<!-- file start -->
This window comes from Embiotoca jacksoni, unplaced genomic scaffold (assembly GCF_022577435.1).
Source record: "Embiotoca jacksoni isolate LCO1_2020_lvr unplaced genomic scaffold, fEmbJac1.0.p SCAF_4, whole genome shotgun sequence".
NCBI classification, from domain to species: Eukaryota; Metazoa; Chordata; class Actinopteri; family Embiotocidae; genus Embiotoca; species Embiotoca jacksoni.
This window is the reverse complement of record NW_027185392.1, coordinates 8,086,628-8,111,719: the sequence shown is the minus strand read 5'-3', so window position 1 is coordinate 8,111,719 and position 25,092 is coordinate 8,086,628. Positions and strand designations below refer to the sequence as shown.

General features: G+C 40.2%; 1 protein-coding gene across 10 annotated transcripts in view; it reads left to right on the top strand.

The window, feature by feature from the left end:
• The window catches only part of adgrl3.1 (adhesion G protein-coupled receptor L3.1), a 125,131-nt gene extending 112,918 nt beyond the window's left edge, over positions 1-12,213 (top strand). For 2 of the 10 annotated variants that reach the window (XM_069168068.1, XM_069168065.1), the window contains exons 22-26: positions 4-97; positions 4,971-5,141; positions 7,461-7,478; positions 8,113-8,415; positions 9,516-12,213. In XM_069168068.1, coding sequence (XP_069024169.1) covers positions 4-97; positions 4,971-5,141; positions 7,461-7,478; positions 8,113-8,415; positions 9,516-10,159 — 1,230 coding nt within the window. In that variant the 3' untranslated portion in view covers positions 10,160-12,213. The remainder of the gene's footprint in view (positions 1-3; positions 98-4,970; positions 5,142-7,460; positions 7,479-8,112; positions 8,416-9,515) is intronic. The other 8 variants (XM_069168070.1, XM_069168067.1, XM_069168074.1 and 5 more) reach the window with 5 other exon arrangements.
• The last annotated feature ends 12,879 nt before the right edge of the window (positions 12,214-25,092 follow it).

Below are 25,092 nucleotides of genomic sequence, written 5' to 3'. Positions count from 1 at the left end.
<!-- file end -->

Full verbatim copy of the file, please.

This window comes from Embiotoca jacksoni, unplaced genomic scaffold (assembly GCF_022577435.1).
Source record: "Embiotoca jacksoni isolate LCO1_2020_lvr unplaced genomic scaffold, fEmbJac1.0.p SCAF_4, whole genome shotgun sequence".
NCBI classification, from domain to species: Eukaryota; Metazoa; Chordata; class Actinopteri; family Embiotocidae; genus Embiotoca; species Embiotoca jacksoni.
This window is the reverse complement of record NW_027185392.1, coordinates 8,086,628-8,111,719: the sequence shown is the minus strand read 5'-3', so window position 1 is coordinate 8,111,719 and position 25,092 is coordinate 8,086,628. Positions and strand designations below refer to the sequence as shown.

General features: G+C 40.2%; 1 protein-coding gene across 10 annotated transcripts in view; it reads left to right on the top strand.

The window, feature by feature from the left end:
• The window catches only part of adgrl3.1 (adhesion G protein-coupled receptor L3.1), a 125,131-nt gene extending 112,918 nt beyond the window's left edge, over positions 1-12,213 (top strand). For 2 of the 10 annotated variants that reach the window (XM_069168068.1, XM_069168065.1), the window contains exons 22-26: positions 4-97; positions 4,971-5,141; positions 7,461-7,478; positions 8,113-8,415; positions 9,516-12,213. In XM_069168068.1, coding sequence (XP_069024169.1) covers positions 4-97; positions 4,971-5,141; positions 7,461-7,478; positions 8,113-8,415; positions 9,516-10,159 — 1,230 coding nt within the window. In that variant the 3' untranslated portion in view covers positions 10,160-12,213. The remainder of the gene's footprint in view (positions 1-3; positions 98-4,970; positions 5,142-7,460; positions 7,479-8,112; positions 8,416-9,515) is intronic. The other 8 variants (XM_069168070.1, XM_069168067.1, XM_069168074.1 and 5 more) reach the window with 5 other exon arrangements.
• The last annotated feature ends 12,879 nt before the right edge of the window (positions 12,214-25,092 follow it).

Below are 25,092 nucleotides of genomic sequence, written 5' to 3'. Positions count from 1 at the left end.